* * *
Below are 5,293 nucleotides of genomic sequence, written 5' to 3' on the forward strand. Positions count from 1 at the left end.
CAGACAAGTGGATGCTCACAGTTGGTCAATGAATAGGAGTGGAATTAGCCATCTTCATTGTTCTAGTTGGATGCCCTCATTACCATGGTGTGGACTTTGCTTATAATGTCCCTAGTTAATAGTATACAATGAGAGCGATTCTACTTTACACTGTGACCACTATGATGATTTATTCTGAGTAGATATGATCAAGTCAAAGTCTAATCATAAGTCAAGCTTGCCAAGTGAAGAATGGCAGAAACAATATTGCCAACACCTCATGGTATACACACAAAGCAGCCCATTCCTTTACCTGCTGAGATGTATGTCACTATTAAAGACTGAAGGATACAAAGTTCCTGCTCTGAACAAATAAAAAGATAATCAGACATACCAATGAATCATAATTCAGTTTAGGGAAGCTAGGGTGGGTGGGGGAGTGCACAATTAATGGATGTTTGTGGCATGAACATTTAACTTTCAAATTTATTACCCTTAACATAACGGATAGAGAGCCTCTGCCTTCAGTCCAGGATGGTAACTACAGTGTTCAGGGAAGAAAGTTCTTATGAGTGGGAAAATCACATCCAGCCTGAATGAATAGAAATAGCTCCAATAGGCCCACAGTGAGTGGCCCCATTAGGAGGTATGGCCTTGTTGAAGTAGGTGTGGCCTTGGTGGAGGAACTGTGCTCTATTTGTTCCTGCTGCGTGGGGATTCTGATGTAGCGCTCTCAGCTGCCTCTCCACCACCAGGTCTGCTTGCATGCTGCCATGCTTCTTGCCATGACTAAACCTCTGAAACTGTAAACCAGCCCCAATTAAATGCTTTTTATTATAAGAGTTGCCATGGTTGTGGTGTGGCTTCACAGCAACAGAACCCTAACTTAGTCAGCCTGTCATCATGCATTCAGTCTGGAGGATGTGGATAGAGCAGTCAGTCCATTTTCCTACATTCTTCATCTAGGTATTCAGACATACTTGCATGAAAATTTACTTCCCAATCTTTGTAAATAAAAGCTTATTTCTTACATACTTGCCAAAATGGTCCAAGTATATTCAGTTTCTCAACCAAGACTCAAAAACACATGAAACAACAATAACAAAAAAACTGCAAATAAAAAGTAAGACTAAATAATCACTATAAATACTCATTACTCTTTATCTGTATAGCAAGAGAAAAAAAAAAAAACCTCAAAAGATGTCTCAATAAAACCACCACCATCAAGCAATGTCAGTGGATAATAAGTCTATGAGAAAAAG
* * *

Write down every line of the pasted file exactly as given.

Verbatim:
Below are 5,293 nucleotides of genomic sequence, written 5' to 3' on the forward strand. Positions count from 1 at the left end.
CAGACAAGTGGATGCTCACAGTTGGTCAATGAATAGGAGTGGAATTAGCCATCTTCATTGTTCTAGTTGGATGCCCTCATTACCATGGTGTGGACTTTGCTTATAATGTCCCTAGTTAATAGTATACAATGAGAGCGATTCTACTTTACACTGTGACCACTATGATGATTTATTCTGAGTAGATATGATCAAGTCAAAGTCTAATCATAAGTCAAGCTTGCCAAGTGAAGAATGGCAGAAACAATATTGCCAACACCTCATGGTATACACACAAAGCAGCCCATTCCTTTACCTGCTGAGATGTATGTCACTATTAAAGACTGAAGGATACAAAGTTCCTGCTCTGAACAAATAAAAAGATAATCAGACATACCAATGAATCATAATTCAGTTTAGGGAAGCTAGGGTGGGTGGGGGAGTGCACAATTAATGGATGTTTGTGGCATGAACATTTAACTTTCAAATTTATTACCCTTAACATAACGGATAGAGAGCCTCTGCCTTCAGTCCAGGATGGTAACTACAGTGTTCAGGGAAGAAAGTTCTTATGAGTGGGAAAATCACATCCAGCCTGAATGAATAGAAATAGCTCCAATAGGCCCACAGTGAGTGGCCCCATTAGGAGGTATGGCCTTGTTGAAGTAGGTGTGGCCTTGGTGGAGGAACTGTGCTCTATTTGTTCCTGCTGCGTGGGGATTCTGATGTAGCGCTCTCAGCTGCCTCTCCACCACCAGGTCTGCTTGCATGCTGCCATGCTTCTTGCCATGACTAAACCTCTGAAACTGTAAACCAGCCCCAATTAAATGCTTTTTATTATAAGAGTTGCCATGGTTGTGGTGTGGCTTCACAGCAACAGAACCCTAACTTAGTCAGCCTGTCATCATGCATTCAGTCTGGAGGATGTGGATAGAGCAGTCAGTCCATTTTCCTACATTCTTCATCTAGGTATTCAGACATACTTGCATGAAAATTTACTTCCCAATCTTTGTAAATAAAAGCTTATTTCTTACATACTTGCCAAAATGGTCCAAGTATATTCAGTTTCTCAACCAAGACTCAAAAACACATGAAACAACAATAACAAAAAAACTGCAAATAAAAAGTAAGACTAAATAATCACTATAAATACTCATTACTCTTTATCTGTATAGCAAGAGAAAAAAAAAAAAACCTCAAAAGATGTCTCAATAAAACCACCACCATCAAGCAATGTCAGTGGATAATAAGTCTATGAGAAAAAG